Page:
Red Flags on the Road to Common Core State Standards Reform
by Ronald Gallimore & James Hiebert - February 28, 2014
In many locales, the rush is on to quickly implement the Common Core State Standards. There is often little appreciation that the final, decisive implementation step is teachers planning, trying out, and revising new lessons. Even with robust support for incremental progress, it will take years of collaboration by teachers and administrators for the full benefits of CCSS to be realized.
Will the Common Core State Standards (CCSS) change classroom instruction? Yes, proponents say, because implementation details are taken seriously by 40+ states. Thats good news. In the past, reformers often ignored implementationthe difficult, time-consuming details of turning talk about better instruction into classroom reality.
Implementation details are critical to CCSSs success because they ask for bigger changes than the nation has ever required of classroom teachers, building administrators, curriculum developers, and state and district leaders. Not only must new and more rigorous materials be developed and tested, teachers must fundamentally change the way they interact with students in the classroomteaching facts and procedures must yield time to in-depth development of students thinking and writing about challenging concepts. The burden is not just on teachers to change. If CCSS is to succeed, district and school administrators have to significantly step up implementation support for teachers.
Now, some bad news. In too many locales, the rush is on to implement CCSS quickly. In some districts, textbooks and curriculum materials were delivered only days before school began this year. Many districts offered minimal professional development to help teachers understand what kind of student learning the new standards aim for, and to develop new forms of instruction to support that learning. Despite these circumstances, teachers were still expected to teach the CCSS, and get students ready for new, more demanding assessments coming soon.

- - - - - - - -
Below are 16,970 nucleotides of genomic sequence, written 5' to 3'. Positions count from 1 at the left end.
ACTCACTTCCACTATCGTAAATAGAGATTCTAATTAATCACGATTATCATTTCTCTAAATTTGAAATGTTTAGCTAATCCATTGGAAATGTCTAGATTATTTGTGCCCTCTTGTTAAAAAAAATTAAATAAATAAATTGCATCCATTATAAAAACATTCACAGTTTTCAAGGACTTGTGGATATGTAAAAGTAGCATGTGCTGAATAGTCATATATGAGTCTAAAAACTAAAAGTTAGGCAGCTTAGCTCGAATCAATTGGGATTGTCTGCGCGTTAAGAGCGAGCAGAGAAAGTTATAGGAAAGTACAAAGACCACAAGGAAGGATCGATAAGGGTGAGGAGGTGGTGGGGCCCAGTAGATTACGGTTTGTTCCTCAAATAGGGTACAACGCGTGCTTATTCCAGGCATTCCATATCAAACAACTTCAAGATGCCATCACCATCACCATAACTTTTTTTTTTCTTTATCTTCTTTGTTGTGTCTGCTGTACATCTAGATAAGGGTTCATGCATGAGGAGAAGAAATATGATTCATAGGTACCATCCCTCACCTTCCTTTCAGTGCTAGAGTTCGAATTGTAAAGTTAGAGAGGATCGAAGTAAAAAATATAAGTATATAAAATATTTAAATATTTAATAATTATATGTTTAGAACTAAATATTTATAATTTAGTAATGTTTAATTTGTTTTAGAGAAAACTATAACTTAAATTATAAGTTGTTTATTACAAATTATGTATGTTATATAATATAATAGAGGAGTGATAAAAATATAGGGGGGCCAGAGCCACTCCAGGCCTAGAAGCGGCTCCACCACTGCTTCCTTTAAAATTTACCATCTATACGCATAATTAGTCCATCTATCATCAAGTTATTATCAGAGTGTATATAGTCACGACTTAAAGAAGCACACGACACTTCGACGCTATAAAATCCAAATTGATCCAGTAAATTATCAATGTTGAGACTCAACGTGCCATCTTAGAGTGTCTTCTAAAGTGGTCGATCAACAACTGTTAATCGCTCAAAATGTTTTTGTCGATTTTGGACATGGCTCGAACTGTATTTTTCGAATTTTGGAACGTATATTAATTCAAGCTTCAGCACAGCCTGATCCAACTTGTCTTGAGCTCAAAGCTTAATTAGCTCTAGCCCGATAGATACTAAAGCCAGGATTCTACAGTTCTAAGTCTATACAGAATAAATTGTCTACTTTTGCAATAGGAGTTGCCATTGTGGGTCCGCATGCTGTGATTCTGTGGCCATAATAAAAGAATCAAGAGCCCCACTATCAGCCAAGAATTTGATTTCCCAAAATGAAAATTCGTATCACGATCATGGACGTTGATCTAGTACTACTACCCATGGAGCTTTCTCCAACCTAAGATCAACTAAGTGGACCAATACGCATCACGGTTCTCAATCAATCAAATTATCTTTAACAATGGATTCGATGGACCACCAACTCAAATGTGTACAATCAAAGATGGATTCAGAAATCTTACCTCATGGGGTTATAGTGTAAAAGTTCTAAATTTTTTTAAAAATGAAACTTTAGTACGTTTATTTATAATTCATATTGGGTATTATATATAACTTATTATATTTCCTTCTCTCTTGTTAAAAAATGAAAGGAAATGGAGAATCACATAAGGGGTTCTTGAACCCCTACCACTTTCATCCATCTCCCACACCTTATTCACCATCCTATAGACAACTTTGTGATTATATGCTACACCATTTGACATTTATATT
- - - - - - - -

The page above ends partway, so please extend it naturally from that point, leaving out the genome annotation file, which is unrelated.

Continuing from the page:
On short notice and with little support, teachers scrambled to develop lessons based on unfamiliar CCSS-aligned curricula, often one day ahead of teaching them. Even the best curricula are not specific enough to use as is. Teachers must convert them into concrete and effective lessons, taking into account ability and achievement levels and what was previously taught. This requires planning new lessons, trying them out, and fixing the ones that dont work the first time. This largely invisible and under-appreciated work of teachers takes more time than most realize.
Besides too little lead time, there are other serious threats to satisfactory CCSS implementation. CCSS seeks to transform the way teachers and students interact in the classroom. For example, eight CCSS practices define the kind of mathematics teaching needed to help students achieve deeper conceptual understanding and more flexible content application. This kind of teaching is a marked departure from more procedurally oriented instruction common in U.S. classrooms. In fact, the eight practices reflect teaching rarely seen in the U.S. Since public schooling began, most mathematics instruction consisted of teachers demonstrating solution methods and students practicing them on many similar problems. This familiar form of instruction is deemphasized in new CCSS curricula. Instead, teachers focus on key mathematical ideas, pose rigorous problems, and allow students to do some challenging mathematical work. Deeper understanding is assumed to come more from struggling to solve a few rigorous problems than memorizing procedures without knowing why they work. One vehicle for this kind of instruction is extended discussions, in which teachers use students ideas and leading questions to move students from partial to deeper understanding. But students also must be acculturated to this new form of classroom interaction because they must play different roles as well.